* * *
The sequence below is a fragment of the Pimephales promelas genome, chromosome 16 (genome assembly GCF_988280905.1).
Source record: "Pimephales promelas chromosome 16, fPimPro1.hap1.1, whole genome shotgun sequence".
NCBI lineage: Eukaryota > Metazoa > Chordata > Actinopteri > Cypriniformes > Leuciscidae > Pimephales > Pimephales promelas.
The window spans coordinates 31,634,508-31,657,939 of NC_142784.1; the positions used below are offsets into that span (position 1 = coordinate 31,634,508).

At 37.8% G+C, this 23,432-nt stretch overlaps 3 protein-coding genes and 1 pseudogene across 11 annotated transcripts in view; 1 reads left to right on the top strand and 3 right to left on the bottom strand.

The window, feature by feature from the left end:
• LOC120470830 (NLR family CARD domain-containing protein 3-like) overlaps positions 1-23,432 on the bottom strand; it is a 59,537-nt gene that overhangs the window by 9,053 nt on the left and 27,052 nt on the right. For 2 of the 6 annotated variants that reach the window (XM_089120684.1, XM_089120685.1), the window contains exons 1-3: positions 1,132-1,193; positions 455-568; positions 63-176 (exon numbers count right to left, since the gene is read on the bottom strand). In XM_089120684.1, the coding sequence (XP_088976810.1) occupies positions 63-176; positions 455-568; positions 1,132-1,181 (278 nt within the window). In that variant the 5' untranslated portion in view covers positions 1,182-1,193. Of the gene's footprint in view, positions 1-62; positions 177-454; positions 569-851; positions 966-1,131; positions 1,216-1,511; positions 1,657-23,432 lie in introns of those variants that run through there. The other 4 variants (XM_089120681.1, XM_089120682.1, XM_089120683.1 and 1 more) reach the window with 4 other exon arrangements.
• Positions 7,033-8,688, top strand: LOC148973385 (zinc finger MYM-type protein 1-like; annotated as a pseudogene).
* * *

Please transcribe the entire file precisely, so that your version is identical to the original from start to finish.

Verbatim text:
The sequence below is a fragment of the Pimephales promelas genome, chromosome 16 (genome assembly GCF_988280905.1).
Source record: "Pimephales promelas chromosome 16, fPimPro1.hap1.1, whole genome shotgun sequence".
NCBI lineage: Eukaryota > Metazoa > Chordata > Actinopteri > Cypriniformes > Leuciscidae > Pimephales > Pimephales promelas.
The window spans coordinates 31,634,508-31,657,939 of NC_142784.1; the positions used below are offsets into that span (position 1 = coordinate 31,634,508).

At 37.8% G+C, this 23,432-nt stretch overlaps 3 protein-coding genes and 1 pseudogene across 11 annotated transcripts in view; 1 reads left to right on the top strand and 3 right to left on the bottom strand.

The window, feature by feature from the left end:
• LOC120470830 (NLR family CARD domain-containing protein 3-like) overlaps positions 1-23,432 on the bottom strand; it is a 59,537-nt gene that overhangs the window by 9,053 nt on the left and 27,052 nt on the right. For 2 of the 6 annotated variants that reach the window (XM_089120684.1, XM_089120685.1), the window contains exons 1-3: positions 1,132-1,193; positions 455-568; positions 63-176 (exon numbers count right to left, since the gene is read on the bottom strand). In XM_089120684.1, the coding sequence (XP_088976810.1) occupies positions 63-176; positions 455-568; positions 1,132-1,181 (278 nt within the window). In that variant the 5' untranslated portion in view covers positions 1,182-1,193. Of the gene's footprint in view, positions 1-62; positions 177-454; positions 569-851; positions 966-1,131; positions 1,216-1,511; positions 1,657-23,432 lie in introns of those variants that run through there. The other 4 variants (XM_089120681.1, XM_089120682.1, XM_089120683.1 and 1 more) reach the window with 4 other exon arrangements.
• Positions 7,033-8,688, top strand: LOC148973385 (zinc finger MYM-type protein 1-like; annotated as a pseudogene).